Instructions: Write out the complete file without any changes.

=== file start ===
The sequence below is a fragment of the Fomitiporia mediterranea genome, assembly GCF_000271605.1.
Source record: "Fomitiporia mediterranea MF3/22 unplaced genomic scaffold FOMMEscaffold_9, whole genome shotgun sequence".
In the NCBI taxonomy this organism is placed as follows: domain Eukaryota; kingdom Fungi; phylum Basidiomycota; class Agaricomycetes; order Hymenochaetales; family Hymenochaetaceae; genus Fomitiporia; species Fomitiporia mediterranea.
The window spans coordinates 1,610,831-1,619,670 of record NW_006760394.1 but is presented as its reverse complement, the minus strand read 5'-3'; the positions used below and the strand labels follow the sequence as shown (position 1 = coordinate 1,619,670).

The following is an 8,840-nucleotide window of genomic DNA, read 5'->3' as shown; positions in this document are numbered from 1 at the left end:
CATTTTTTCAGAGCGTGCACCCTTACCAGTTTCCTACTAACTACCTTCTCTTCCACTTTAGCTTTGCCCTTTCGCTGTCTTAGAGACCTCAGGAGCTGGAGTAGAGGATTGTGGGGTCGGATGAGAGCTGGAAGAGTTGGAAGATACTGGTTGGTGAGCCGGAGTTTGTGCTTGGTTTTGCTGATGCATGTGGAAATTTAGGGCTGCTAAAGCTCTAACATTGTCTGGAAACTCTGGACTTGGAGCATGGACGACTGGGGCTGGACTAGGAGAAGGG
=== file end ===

The sequence below is a fragment of the Fomitiporia mediterranea genome, assembly GCF_000271605.1.
Source record: "Fomitiporia mediterranea MF3/22 unplaced genomic scaffold FOMMEscaffold_9, whole genome shotgun sequence".
In the NCBI taxonomy this organism is placed as follows: domain Eukaryota; kingdom Fungi; phylum Basidiomycota; class Agaricomycetes; order Hymenochaetales; family Hymenochaetaceae; genus Fomitiporia; species Fomitiporia mediterranea.
The window spans coordinates 1,610,831-1,619,670 of record NW_006760394.1 but is presented as its reverse complement, the minus strand read 5'-3'; the positions used below and the strand labels follow the sequence as shown (position 1 = coordinate 1,619,670).

The following is an 8,840-nucleotide window of genomic DNA, read 5'->3' as shown; positions in this document are numbered from 1 at the left end:
CATTTTTTCAGAGCGTGCACCCTTACCAGTTTCCTACTAACTACCTTCTCTTCCACTTTAGCTTTGCCCTTTCGCTGTCTTAGAGACCTCAGGAGCTGGAGTAGAGGATTGTGGGGTCGGATGAGAGCTGGAAGAGTTGGAAGATACTGGTTGGTGAGCCGGAGTTTGTGCTTGGTTTTGCTGATGCATGTGGAAATTTAGGGCTGCTAAAGCTCTAACATTGTCTGGAAACTCTGGACTTGGAGCATGGACGACTGGGGCTGGACTAGGAGAAGGG